The impact of a transportation intervention on electoral politics: Evidence from E-ZPass

Connor Jerzak | Brian Libgober

Paper Data .bib

Motivation & Background

This paper tackles the long-standing question of how someone’s economic status influences their political behavior. What would be ideal from the perspective of social science would be to randomize different kinds of people to different levels of wealth in order to estimate the causal effect of wealth on vote choice for president in the United States. However, that kind of experiment is hugely expensive (so not practical at a large scale) and would also be ethnically problematic since the experiment wouldn’t be fair. What we can do is try to approximate that same kind of analysis using a kind of observational analysis known as a natural experiment.

Paper Contributions

We used the introduction of electronic tolling (known as “E-ZPass“) as a vehicle for performing that kind of natural experimental analysis. Before E-ZPass, cars had to wait in long lines in order to pay tolls at a physical booth with human workers inside them. After E-ZPass, car movements through the poll were tracked using electromagnetic transponders, greatly reducing traffic congestion around the tolling areas. In our paper, we show that this 40% or more reduction in traffic correlated with a subsequent rise in housing values in nearby areas, as those places suddenly became much more convenient to live in. We then estimated subsequent effects on vote choice for president in the US presidential election.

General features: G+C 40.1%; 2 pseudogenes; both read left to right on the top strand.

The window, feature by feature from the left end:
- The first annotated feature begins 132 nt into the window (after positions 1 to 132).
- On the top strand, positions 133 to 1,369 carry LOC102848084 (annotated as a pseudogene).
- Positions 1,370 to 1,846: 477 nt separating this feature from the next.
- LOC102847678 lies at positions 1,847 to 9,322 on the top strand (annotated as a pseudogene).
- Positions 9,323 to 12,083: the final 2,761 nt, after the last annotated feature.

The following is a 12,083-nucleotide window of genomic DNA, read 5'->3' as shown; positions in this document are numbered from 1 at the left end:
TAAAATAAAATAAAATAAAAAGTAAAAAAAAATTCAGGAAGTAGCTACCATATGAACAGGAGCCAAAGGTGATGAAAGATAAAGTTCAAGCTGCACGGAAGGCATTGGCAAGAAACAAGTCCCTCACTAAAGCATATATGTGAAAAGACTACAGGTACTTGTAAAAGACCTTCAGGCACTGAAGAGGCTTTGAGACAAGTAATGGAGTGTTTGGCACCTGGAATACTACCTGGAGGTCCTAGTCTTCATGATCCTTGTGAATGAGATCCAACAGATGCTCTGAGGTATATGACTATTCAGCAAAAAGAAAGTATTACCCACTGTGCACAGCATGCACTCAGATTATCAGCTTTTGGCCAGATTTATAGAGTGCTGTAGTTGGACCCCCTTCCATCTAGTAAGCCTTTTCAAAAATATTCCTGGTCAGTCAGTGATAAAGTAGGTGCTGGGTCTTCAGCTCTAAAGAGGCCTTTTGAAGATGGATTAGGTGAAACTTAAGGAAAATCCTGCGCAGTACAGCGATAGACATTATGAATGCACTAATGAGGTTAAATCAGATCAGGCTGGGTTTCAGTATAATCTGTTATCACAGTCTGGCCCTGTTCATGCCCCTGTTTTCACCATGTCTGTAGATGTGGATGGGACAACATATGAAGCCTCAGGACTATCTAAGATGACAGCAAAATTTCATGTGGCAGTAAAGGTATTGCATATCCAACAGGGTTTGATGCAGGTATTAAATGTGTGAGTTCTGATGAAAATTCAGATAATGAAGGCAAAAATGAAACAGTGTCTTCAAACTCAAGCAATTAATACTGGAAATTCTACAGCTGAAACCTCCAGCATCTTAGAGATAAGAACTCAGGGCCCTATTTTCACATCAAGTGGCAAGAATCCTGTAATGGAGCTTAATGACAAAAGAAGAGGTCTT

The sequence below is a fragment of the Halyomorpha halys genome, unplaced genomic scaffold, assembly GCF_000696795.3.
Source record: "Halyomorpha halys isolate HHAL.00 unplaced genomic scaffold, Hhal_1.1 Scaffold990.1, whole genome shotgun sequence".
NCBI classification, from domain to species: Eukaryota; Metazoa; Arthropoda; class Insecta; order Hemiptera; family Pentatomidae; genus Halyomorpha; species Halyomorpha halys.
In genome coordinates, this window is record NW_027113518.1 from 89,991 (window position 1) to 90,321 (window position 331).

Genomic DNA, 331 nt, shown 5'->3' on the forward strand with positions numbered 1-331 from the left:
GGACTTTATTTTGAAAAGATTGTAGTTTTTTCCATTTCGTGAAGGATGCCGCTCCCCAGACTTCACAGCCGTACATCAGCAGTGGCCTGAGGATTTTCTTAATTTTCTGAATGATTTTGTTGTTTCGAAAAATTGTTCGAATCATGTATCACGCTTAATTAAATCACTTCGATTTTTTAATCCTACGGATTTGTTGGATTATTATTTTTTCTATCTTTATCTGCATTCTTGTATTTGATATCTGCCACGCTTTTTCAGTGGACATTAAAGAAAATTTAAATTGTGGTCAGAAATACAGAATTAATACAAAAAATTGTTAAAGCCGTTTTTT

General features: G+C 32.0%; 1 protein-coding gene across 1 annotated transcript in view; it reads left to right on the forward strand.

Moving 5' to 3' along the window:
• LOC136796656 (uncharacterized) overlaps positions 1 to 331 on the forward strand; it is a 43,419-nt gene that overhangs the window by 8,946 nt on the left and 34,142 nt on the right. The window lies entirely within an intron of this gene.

We found that support for Republican presidential candidates increased in both aggregating voting data and in individual-level campaign contribution behavior. This finding is in line with political economy theory on how, with an increase in wealth, voters will tend to become more economically conservative (i.e. supporting lower taxes) in order to protect their new affluence from taxes. It’s also worth noting that the president can drive tax policies of particular relevance for homeowners, such as the capital gains tax applying to home sales. We also performed numerous robustness and placebo tests to make sure our results were not driven by other unobserved changes between E-ZPass and similar non-E-ZPass areas.


Connor T. Jerzak, Brian Libgober. The impact of a transportation intervention on electoral politics: Evidence from E-ZPass. Research in Transportation Economics, 2020.
  title={The impact of a transportation intervention on electoral politics: Evidence from E-ZPass},
  author={Jerzak, Connor T. and Brian Libgober},
  journal={Research in Transportation Economics},
[Data][Boston Globe Write-up]

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